Amendment does not apply to Defendants because they are state, not federal actors. 27 Plaintiff’s
remaining constitutional claim is an alleged Fourteenth Amendment procedural due process
violation.28 To prevail on this claim, Plaintiff must establish the three elements required for
municipal liability under 42 U.S.C. § 1983: “ a policymaker;  an official policy; and  a
In re Katrina Canal, 495 F.3d at 205 (quoting Twombly, 550 U.S. at 555).
556 U.S. 662 (2009).
See id. at 678–79.
See id. at 679–80.
In re So. Scrap Material Co., 541 F.3d 584, 587 (5th Cir. 2008) (quoting Twombly, 550 U.S. at 556).
Johnson v. City of Shelby, Miss., 135 S. Ct. 346, 346–47 (2014).
Dkt. No. 11, at ¶¶ 4.1–5.2.
See Jones v. City of Jackson, 203 F.3d 875, 880 (5th Cir. 2000) (“The Fifth Amendment applies only to violations
of constitutional rights by the United States or a federal actor.”).
See id. at ¶¶ 4.1–4.2.
violation of constitutional rights whose ‘moving force’ is the policy or custom.”29 Plaintiff fails
to identify a policymaker, noting only that there was a hearing, a panel review, and eventually a
decision by the Commission. Furthermore, while Plaintiff does argue that he “was not afforded a
fair and impartial hearing,”30 he does not provide the Court with any official policy, merely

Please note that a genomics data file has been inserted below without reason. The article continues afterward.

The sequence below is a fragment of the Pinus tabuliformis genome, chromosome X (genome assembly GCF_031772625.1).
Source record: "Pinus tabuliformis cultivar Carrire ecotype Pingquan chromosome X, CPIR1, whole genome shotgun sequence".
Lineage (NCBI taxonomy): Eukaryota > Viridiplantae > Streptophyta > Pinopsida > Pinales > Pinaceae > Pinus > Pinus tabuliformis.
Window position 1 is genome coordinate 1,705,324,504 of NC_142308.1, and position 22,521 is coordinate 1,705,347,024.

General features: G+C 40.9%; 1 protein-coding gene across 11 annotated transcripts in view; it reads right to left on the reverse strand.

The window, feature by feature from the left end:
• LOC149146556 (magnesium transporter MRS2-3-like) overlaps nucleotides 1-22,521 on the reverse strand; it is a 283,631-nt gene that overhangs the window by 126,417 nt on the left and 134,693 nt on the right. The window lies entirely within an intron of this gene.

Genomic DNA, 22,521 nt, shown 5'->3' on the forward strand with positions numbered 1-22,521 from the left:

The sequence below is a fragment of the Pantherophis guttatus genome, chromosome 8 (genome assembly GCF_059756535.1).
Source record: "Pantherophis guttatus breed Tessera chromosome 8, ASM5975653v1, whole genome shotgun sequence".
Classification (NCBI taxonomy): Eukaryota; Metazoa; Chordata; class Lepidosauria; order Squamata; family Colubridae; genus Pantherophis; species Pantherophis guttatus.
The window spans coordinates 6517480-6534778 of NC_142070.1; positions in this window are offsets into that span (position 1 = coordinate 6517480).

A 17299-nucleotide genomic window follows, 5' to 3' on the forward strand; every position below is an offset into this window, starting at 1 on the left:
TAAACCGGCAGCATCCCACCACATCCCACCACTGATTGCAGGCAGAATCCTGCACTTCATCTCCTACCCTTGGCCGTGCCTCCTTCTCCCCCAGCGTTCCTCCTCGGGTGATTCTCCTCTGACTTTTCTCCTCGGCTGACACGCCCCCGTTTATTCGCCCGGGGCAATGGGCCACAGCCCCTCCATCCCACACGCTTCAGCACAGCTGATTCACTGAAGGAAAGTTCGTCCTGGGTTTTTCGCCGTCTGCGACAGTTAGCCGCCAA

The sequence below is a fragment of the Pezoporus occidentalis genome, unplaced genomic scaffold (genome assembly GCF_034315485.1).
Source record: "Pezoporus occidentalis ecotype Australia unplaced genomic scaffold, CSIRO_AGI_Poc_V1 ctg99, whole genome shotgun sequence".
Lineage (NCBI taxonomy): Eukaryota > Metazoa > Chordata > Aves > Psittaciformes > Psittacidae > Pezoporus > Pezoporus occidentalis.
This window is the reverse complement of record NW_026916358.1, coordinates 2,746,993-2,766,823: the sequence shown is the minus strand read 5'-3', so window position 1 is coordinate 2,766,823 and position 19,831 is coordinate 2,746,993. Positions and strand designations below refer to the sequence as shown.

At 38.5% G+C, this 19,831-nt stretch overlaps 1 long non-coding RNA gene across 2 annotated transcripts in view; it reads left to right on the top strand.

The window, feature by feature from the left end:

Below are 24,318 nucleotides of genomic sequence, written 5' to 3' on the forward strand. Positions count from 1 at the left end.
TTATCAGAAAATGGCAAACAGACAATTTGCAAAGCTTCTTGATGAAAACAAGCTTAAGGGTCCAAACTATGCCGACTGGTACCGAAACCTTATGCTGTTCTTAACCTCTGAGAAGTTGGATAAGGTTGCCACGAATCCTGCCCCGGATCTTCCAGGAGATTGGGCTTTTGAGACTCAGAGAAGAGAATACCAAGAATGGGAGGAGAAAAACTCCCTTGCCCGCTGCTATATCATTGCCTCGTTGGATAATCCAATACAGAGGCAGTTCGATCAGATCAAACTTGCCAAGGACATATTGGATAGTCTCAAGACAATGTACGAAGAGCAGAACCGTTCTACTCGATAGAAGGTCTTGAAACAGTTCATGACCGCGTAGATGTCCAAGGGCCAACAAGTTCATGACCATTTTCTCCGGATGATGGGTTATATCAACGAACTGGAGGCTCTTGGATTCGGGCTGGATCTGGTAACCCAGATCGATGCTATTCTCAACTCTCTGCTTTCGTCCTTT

explaining that “he did not receive sufficient notice [of] the reasons for his termination, was not
allowed to present witnesses,  was not allowed to speak, his attorney was not allowed to speak,
[was not afforded] the right to present evidence[,] and was not allowed to present relevant
evidence.”31 Since Plaintiff has not established the required § 1983 elements, his Fourteenth
Amendment claim fails as a matter of law.
Additionally, Plaintiff fails to state a claim for wrongful termination. Plaintiff does not
identity whether he is pursuing a wrongful termination cause of action under state or federal law,
or both. This particular claim is nothing more than an extension of his Fourteenth Amendment
claim, evidenced by his argument that he “was unaware of the reasons for his termination until
the date of the hearing when unsigned reprimands were presented to him”32 and he “is entitled
to a full and complete hearing on his termination with Hidalgo County.” 33 Under the standard
advanced in Ashcroft v. Iqbal, Plaintiff’s well-pleaded allegations fail to state a claim because
they do not “give rise to an entitlement of relief to an extent that is plausible.” 34 Here, there are
insufficient allegations to support the plausibility of wrongful termination. In fact, as previously
noted, the wrongful termination cause of action is more accurately characterized as further
Piotrowski v. City of Hous., 237 F.3d 567, 578 (5th Cir. 2001).
Dkt. No. 11, at ¶ 4.1.
Id. at ¶ 5.1.
Id. at ¶ 5.2.
556 U.S. at 679–80.
argumentation that Plaintiff’s procedural due process rights were violated. As a result, Plaintiff is
unable to state a claim on the wrongful termination cause of action as well.
For the foregoing reasons, the Court GRANTS Defendants’ motion to dismiss. All of
Plaintiff’s claims are hereby DISMISSED WITH PREJUDICE. A separate final judgment will
IT IS SO ORDERED.
DONE at McAllen, Texas, this 10th day of April, 2017.
United States District Judge